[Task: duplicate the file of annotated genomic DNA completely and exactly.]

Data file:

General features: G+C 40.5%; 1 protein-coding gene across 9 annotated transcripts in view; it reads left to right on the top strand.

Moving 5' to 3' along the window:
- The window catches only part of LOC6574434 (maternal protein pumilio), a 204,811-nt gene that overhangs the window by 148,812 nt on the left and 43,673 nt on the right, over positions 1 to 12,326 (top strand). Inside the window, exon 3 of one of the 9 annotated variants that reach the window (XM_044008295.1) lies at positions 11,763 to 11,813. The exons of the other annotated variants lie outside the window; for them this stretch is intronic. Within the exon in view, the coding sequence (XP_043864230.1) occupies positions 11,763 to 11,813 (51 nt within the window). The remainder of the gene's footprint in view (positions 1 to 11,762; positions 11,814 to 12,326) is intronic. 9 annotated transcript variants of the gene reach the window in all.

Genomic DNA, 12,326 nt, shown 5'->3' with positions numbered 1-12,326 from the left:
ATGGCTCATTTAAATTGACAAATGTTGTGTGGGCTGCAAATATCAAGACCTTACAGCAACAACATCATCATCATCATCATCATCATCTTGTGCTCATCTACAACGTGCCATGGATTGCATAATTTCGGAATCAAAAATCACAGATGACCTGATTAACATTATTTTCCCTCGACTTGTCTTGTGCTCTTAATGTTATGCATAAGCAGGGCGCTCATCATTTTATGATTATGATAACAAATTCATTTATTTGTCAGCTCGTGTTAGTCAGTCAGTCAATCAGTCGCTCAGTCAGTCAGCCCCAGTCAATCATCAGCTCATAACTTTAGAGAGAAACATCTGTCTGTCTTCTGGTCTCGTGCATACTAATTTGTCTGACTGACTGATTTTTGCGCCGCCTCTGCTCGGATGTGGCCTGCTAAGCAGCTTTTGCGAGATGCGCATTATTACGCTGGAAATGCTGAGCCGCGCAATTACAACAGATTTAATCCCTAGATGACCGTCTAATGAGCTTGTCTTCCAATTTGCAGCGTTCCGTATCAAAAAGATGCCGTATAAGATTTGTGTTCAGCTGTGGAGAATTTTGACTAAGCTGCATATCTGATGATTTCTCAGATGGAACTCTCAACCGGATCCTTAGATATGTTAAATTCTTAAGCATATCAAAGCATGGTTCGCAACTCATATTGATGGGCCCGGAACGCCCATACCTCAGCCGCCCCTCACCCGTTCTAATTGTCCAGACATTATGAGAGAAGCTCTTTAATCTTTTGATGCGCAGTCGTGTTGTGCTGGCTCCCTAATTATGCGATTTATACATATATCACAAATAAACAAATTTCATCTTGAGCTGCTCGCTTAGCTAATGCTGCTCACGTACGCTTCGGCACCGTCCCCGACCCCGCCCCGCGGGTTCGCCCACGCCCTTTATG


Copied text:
General features: G+C 40.5%; 1 protein-coding gene across 9 annotated transcripts in view; it reads left to right on the top strand.

Moving 5' to 3' along the window:
- The window catches only part of LOC6574434 (maternal protein pumilio), a 204,811-nt gene that overhangs the window by 148,812 nt on the left and 43,673 nt on the right, over positions 1 to 12,326 (top strand). Inside the window, exon 3 of one of the 9 annotated variants that reach the window (XM_044008295.1) lies at positions 11,763 to 11,813. The exons of the other annotated variants lie outside the window; for them this stretch is intronic. Within the exon in view, the coding sequence (XP_043864230.1) occupies positions 11,763 to 11,813 (51 nt within the window). The remainder of the gene's footprint in view (positions 1 to 11,762; positions 11,814 to 12,326) is intronic. 9 annotated transcript variants of the gene reach the window in all.

Genomic DNA, 12,326 nt, shown 5'->3' with positions numbered 1-12,326 from the left:
ATGGCTCATTTAAATTGACAAATGTTGTGTGGGCTGCAAATATCAAGACCTTACAGCAACAACATCATCATCATCATCATCATCATCTTGTGCTCATCTACAACGTGCCATGGATTGCATAATTTCGGAATCAAAAATCACAGATGACCTGATTAACATTATTTTCCCTCGACTTGTCTTGTGCTCTTAATGTTATGCATAAGCAGGGCGCTCATCATTTTATGATTATGATAACAAATTCATTTATTTGTCAGCTCGTGTTAGTCAGTCAGTCAATCAGTCGCTCAGTCAGTCAGCCCCAGTCAATCATCAGCTCATAACTTTAGAGAGAAACATCTGTCTGTCTTCTGGTCTCGTGCATACTAATTTGTCTGACTGACTGATTTTTGCGCCGCCTCTGCTCGGATGTGGCCTGCTAAGCAGCTTTTGCGAGATGCGCATTATTACGCTGGAAATGCTGAGCCGCGCAATTACAACAGATTTAATCCCTAGATGACCGTCTAATGAGCTTGTCTTCCAATTTGCAGCGTTCCGTATCAAAAAGATGCCGTATAAGATTTGTGTTCAGCTGTGGAGAATTTTGACTAAGCTGCATATCTGATGATTTCTCAGATGGAACTCTCAACCGGATCCTTAGATATGTTAAATTCTTAAGCATATCAAAGCATGGTTCGCAACTCATATTGATGGGCCCGGAACGCCCATACCTCAGCCGCCCCTCACCCGTTCTAATTGTCCAGACATTATGAGAGAAGCTCTTTAATCTTTTGATGCGCAGTCGTGTTGTGCTGGCTCCCTAATTATGCGATTTATACATATATCACAAATAAACAAATTTCATCTTGAGCTGCTCGCTTAGCTAATGCTGCTCACGTACGCTTCGGCACCGTCCCCGACCCCGCCCCGCGGGTTCGCCCACGCCCTTTATG